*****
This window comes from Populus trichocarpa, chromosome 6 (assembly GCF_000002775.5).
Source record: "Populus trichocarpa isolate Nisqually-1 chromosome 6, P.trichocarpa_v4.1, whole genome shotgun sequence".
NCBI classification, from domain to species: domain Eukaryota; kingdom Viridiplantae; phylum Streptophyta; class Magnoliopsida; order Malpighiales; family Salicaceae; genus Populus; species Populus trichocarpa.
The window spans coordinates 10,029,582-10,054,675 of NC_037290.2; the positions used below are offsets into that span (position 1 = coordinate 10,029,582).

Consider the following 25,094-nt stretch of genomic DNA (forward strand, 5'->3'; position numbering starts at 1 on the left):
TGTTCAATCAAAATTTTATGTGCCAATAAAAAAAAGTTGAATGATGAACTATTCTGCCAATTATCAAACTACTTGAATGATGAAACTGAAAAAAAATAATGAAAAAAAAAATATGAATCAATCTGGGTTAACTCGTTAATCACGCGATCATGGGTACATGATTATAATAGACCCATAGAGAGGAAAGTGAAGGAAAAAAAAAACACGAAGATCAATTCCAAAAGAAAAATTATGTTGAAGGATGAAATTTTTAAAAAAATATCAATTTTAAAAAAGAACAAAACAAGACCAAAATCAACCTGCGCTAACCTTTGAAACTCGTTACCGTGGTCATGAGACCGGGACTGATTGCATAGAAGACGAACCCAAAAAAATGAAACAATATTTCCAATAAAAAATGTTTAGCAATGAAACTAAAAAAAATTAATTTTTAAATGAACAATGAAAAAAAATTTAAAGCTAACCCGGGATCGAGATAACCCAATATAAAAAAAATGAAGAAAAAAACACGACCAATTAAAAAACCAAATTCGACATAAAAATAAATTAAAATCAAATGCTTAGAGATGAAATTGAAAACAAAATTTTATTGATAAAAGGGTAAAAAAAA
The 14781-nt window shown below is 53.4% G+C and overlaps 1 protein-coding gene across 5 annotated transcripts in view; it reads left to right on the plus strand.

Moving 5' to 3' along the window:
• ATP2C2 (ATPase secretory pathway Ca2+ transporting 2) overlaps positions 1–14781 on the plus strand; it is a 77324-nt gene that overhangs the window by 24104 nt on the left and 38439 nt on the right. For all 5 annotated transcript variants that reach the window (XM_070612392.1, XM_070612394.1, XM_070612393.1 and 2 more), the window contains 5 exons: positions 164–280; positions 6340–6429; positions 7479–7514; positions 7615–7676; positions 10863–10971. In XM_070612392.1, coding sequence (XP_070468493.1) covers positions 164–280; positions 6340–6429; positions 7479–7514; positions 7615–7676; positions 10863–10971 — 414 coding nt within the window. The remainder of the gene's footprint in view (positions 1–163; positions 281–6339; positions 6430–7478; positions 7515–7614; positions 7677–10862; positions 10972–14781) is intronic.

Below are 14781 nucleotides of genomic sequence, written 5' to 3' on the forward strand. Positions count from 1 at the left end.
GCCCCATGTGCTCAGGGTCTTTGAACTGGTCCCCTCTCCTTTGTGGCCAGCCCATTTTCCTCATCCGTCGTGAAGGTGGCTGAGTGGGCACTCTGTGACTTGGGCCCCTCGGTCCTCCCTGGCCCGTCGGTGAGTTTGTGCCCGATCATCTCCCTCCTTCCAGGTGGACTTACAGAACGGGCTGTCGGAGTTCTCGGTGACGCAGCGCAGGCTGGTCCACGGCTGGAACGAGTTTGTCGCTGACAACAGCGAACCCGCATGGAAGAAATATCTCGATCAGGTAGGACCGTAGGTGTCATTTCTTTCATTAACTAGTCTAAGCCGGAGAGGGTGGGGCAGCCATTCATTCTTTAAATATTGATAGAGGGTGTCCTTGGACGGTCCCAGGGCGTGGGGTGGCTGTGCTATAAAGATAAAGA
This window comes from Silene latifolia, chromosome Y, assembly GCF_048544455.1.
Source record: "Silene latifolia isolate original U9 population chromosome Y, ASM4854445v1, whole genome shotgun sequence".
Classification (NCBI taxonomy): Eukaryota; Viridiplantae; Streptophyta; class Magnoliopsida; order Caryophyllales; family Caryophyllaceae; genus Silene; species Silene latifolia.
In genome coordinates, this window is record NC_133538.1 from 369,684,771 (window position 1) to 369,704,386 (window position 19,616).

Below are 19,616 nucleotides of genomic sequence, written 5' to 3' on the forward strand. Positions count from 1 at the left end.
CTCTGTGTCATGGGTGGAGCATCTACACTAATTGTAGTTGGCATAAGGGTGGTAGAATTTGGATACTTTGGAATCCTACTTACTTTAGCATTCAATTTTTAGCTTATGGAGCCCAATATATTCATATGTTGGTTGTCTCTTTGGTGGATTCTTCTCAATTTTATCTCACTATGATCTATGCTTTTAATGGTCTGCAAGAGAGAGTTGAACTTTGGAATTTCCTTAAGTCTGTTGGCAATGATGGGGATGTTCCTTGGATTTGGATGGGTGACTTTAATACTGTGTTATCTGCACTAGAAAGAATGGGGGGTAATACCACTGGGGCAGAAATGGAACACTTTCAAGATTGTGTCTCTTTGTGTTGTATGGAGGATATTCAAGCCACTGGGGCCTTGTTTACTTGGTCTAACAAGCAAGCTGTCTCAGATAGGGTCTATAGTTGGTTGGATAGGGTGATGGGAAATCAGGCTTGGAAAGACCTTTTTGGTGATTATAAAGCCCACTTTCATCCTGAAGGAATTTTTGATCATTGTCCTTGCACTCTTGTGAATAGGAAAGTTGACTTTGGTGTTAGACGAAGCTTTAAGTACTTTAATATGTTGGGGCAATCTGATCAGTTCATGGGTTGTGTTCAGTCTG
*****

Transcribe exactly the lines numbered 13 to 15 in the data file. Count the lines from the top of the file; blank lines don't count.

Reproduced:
Source record: "Silene latifolia isolate original U9 population chromosome Y, ASM4854445v1, whole genome shotgun sequence".
Classification (NCBI taxonomy): Eukaryota; Viridiplantae; Streptophyta; class Magnoliopsida; order Caryophyllales; family Caryophyllaceae; genus Silene; species Silene latifolia.
In genome coordinates, this window is record NC_133538.1 from 369,684,771 (window position 1) to 369,704,386 (window position 19,616).